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Why Mediate Your Divorce, Post-Divorce or Custody Issues?

  1. With the exception of issues relating to child support, Tennessee law requires you to mediate your divorce and post-divorce issues if you are not able to reach an agreement informally.
  2. Mediation provides an opportunity for a more speedy resolution of your case. Mediation can be commenced soon after a case is initiated, and a case can be fully resolved at the conclusion of a single mediation session. A trial, and the preparation required for trial, including written discovery, depositions, obtaining expert witnesses, etc., can take months, and sometimes years to conclude.
  3. Mediation gives you control over the outcome of your case. No one but you and your spouse or former spouse should be making decisions about your finances, property, and most importantly, the lives of your children. As much respect as we have for the Judges and Chancellors before whom we practice, they will only have a brief snapshot of your lives and the needs of you and your children. When you reach an agreement in mediation to resolve an issue, it may not be the perfect resolution, but it is a resolution you created and can live with. That may or may not be the case when the gavel falls at the conclusion of a trial and the Judge or Chancellor announces his or her decision.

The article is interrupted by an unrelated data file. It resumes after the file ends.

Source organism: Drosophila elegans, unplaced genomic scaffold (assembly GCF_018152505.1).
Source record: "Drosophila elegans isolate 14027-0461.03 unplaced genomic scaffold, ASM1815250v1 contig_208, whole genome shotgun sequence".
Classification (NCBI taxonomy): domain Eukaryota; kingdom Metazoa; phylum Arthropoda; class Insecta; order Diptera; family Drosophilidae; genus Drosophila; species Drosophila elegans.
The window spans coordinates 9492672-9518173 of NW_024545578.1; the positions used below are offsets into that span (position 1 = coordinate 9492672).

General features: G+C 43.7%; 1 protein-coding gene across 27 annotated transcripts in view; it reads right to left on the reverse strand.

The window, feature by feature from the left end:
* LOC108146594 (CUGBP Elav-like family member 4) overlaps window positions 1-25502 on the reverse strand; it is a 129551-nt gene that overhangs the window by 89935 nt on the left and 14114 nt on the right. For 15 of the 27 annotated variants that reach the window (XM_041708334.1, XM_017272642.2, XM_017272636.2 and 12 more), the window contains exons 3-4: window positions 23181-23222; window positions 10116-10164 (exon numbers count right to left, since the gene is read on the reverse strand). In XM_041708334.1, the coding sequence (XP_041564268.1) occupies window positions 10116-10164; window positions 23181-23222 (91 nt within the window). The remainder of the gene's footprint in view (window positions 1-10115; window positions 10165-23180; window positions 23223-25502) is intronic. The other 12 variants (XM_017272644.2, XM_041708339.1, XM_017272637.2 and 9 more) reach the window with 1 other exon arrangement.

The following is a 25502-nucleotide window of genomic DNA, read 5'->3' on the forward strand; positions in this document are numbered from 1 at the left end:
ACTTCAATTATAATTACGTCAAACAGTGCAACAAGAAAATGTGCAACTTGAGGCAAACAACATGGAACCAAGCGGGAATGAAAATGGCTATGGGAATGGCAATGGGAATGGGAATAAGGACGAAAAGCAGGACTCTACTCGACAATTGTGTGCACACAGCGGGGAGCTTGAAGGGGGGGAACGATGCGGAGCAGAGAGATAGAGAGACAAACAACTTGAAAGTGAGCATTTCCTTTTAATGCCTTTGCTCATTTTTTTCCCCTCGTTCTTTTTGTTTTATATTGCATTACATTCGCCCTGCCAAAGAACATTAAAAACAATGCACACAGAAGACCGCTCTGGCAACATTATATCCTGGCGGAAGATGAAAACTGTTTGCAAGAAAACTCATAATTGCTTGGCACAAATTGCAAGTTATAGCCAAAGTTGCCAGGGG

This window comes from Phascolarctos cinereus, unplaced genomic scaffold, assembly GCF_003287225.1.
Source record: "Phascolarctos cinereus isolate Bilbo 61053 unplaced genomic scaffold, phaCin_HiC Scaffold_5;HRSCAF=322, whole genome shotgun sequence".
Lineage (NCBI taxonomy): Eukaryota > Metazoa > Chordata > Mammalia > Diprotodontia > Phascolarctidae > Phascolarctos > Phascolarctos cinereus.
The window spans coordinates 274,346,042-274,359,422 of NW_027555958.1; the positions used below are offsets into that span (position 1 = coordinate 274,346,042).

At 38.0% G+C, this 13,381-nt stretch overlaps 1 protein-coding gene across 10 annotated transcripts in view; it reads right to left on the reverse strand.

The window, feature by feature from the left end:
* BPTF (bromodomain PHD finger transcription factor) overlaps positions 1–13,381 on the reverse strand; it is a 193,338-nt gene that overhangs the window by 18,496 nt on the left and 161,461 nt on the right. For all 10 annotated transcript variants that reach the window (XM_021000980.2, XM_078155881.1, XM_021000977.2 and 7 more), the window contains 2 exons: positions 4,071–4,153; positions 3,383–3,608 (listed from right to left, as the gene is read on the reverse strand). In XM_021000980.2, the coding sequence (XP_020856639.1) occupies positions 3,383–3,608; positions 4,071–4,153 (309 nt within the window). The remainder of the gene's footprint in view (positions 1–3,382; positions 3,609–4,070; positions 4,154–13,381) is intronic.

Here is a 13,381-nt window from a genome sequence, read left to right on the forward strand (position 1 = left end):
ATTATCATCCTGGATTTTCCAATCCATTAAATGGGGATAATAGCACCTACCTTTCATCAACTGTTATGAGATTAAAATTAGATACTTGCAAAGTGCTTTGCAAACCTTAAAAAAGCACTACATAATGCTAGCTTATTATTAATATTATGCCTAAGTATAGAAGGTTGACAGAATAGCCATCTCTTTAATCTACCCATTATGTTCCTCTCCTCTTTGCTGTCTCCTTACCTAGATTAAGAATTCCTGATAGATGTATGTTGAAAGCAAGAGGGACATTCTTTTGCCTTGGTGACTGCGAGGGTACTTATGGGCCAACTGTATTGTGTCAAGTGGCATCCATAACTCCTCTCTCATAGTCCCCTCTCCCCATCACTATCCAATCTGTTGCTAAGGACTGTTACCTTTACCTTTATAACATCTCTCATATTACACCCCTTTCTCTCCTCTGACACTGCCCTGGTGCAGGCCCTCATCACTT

4. Mediation works! In our experience we find that many, if not most, family law cases settle in mediation, allowing the parties to avoid the financial and emotional stress of contested litigation. Mediation is significantly less expensive than the cost of taking a case to trial.
How Does Mediation Work?

Most attorney family law mediators in the Knox and the contiguous counties conduct “shuttle mediation.” This means that the parties are in separate rooms during the mediation process and the Mediator goes back and forth between the two rooms discussing the outstanding issues and proposed solutions to address those issues. The Mediator is an impartial neutral, not a judge. Unlike a Judge or Arbitrator, a mediator does not make a decision about any issue in your case. The Mediator’s role is to facilitate a resolution by helping each party more fully understand the position of the other party on the outstanding issues, and to help the parties to explore alternative solutions they may not have yet considered. All of this is done in an effort to fully address the concerns, needs and desires of each of the parties, for themselves and their children, so that an agreement that provides solutions to those concerns, and ways to meet those needs and desires, can be reached. When the parties have reached such an agreement, the Mediator will reduce the agreement to writing and, with the advice of their attorneys, each person involved in the mediation will sign the agreement.

Let the experienced Attorney Mediators at Smith, Higgins & Lehberger, PLLC help you resolve your divorce, post-divorce and custody issues without the need for an expensive trial.